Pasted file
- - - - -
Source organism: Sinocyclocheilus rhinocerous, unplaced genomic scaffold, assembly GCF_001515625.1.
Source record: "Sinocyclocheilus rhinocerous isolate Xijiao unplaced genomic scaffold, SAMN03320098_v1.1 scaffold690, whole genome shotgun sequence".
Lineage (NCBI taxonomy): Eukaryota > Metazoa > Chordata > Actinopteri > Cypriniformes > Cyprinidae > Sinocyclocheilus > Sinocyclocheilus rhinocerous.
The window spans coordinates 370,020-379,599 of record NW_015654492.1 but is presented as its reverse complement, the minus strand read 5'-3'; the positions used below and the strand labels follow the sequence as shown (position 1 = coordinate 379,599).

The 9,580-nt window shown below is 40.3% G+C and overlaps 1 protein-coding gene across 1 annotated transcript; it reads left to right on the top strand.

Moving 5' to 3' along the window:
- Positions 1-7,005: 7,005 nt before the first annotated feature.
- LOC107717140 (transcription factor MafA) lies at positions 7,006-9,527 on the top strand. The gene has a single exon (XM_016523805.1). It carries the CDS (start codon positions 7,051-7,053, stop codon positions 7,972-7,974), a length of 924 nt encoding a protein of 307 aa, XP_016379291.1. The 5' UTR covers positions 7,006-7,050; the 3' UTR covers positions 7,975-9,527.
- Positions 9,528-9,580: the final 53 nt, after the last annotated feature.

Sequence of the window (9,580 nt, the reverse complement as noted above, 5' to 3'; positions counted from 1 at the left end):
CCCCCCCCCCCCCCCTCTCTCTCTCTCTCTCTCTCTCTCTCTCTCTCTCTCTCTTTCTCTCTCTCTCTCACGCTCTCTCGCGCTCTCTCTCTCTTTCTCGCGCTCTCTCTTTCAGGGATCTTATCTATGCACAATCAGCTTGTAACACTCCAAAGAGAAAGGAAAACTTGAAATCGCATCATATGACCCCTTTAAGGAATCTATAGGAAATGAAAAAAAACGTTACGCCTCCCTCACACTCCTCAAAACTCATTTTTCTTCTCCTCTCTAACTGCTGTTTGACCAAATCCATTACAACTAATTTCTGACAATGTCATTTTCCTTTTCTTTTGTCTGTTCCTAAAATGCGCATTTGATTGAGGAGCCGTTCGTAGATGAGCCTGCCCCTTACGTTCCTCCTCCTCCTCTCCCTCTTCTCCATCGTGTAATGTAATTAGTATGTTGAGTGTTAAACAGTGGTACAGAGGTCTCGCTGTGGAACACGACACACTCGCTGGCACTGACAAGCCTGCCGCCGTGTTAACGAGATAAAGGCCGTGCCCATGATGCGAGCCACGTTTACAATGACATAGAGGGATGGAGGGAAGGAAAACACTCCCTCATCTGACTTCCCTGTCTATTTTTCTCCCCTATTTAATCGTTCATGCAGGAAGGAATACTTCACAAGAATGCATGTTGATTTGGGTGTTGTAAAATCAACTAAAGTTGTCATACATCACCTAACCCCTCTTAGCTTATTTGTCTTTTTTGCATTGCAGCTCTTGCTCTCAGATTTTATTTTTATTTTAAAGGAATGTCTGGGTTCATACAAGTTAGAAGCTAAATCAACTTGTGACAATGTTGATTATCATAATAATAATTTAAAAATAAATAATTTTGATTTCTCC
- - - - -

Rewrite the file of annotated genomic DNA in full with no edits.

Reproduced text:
Source organism: Sinocyclocheilus rhinocerous, unplaced genomic scaffold, assembly GCF_001515625.1.
Source record: "Sinocyclocheilus rhinocerous isolate Xijiao unplaced genomic scaffold, SAMN03320098_v1.1 scaffold690, whole genome shotgun sequence".
Lineage (NCBI taxonomy): Eukaryota > Metazoa > Chordata > Actinopteri > Cypriniformes > Cyprinidae > Sinocyclocheilus > Sinocyclocheilus rhinocerous.
The window spans coordinates 370,020-379,599 of record NW_015654492.1 but is presented as its reverse complement, the minus strand read 5'-3'; the positions used below and the strand labels follow the sequence as shown (position 1 = coordinate 379,599).

The 9,580-nt window shown below is 40.3% G+C and overlaps 1 protein-coding gene across 1 annotated transcript; it reads left to right on the top strand.

Moving 5' to 3' along the window:
- Positions 1-7,005: 7,005 nt before the first annotated feature.
- LOC107717140 (transcription factor MafA) lies at positions 7,006-9,527 on the top strand. The gene has a single exon (XM_016523805.1). It carries the CDS (start codon positions 7,051-7,053, stop codon positions 7,972-7,974), a length of 924 nt encoding a protein of 307 aa, XP_016379291.1. The 5' UTR covers positions 7,006-7,050; the 3' UTR covers positions 7,975-9,527.
- Positions 9,528-9,580: the final 53 nt, after the last annotated feature.

Sequence of the window (9,580 nt, the reverse complement as noted above, 5' to 3'; positions counted from 1 at the left end):
CCCCCCCCCCCCCCCTCTCTCTCTCTCTCTCTCTCTCTCTCTCTCTCTCTCTCTTTCTCTCTCTCTCTCACGCTCTCTCGCGCTCTCTCTCTCTTTCTCGCGCTCTCTCTTTCAGGGATCTTATCTATGCACAATCAGCTTGTAACACTCCAAAGAGAAAGGAAAACTTGAAATCGCATCATATGACCCCTTTAAGGAATCTATAGGAAATGAAAAAAAACGTTACGCCTCCCTCACACTCCTCAAAACTCATTTTTCTTCTCCTCTCTAACTGCTGTTTGACCAAATCCATTACAACTAATTTCTGACAATGTCATTTTCCTTTTCTTTTGTCTGTTCCTAAAATGCGCATTTGATTGAGGAGCCGTTCGTAGATGAGCCTGCCCCTTACGTTCCTCCTCCTCCTCTCCCTCTTCTCCATCGTGTAATGTAATTAGTATGTTGAGTGTTAAACAGTGGTACAGAGGTCTCGCTGTGGAACACGACACACTCGCTGGCACTGACAAGCCTGCCGCCGTGTTAACGAGATAAAGGCCGTGCCCATGATGCGAGCCACGTTTACAATGACATAGAGGGATGGAGGGAAGGAAAACACTCCCTCATCTGACTTCCCTGTCTATTTTTCTCCCCTATTTAATCGTTCATGCAGGAAGGAATACTTCACAAGAATGCATGTTGATTTGGGTGTTGTAAAATCAACTAAAGTTGTCATACATCACCTAACCCCTCTTAGCTTATTTGTCTTTTTTGCATTGCAGCTCTTGCTCTCAGATTTTATTTTTATTTTAAAGGAATGTCTGGGTTCATACAAGTTAGAAGCTAAATCAACTTGTGACAATGTTGATTATCATAATAATAATTTAAAAATAAATAATTTTGATTTCTCC